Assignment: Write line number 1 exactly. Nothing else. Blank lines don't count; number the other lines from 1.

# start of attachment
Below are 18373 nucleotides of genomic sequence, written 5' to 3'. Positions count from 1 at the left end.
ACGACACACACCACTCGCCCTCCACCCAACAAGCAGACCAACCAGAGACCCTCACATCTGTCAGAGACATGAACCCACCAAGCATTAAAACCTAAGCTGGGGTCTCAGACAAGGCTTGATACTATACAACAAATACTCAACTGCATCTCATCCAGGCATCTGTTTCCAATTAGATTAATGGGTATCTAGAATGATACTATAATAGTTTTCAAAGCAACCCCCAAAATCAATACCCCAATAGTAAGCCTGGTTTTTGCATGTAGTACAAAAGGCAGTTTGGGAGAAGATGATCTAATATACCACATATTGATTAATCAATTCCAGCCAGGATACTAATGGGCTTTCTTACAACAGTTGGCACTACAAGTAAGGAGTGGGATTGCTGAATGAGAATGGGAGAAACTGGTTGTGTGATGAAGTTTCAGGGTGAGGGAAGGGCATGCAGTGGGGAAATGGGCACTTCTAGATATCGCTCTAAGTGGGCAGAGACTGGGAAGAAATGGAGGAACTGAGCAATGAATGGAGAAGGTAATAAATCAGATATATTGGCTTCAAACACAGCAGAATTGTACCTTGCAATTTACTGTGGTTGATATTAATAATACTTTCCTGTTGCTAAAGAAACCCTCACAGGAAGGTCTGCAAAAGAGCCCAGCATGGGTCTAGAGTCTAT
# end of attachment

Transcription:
Below are 18373 nucleotides of genomic sequence, written 5' to 3'. Positions count from 1 at the left end.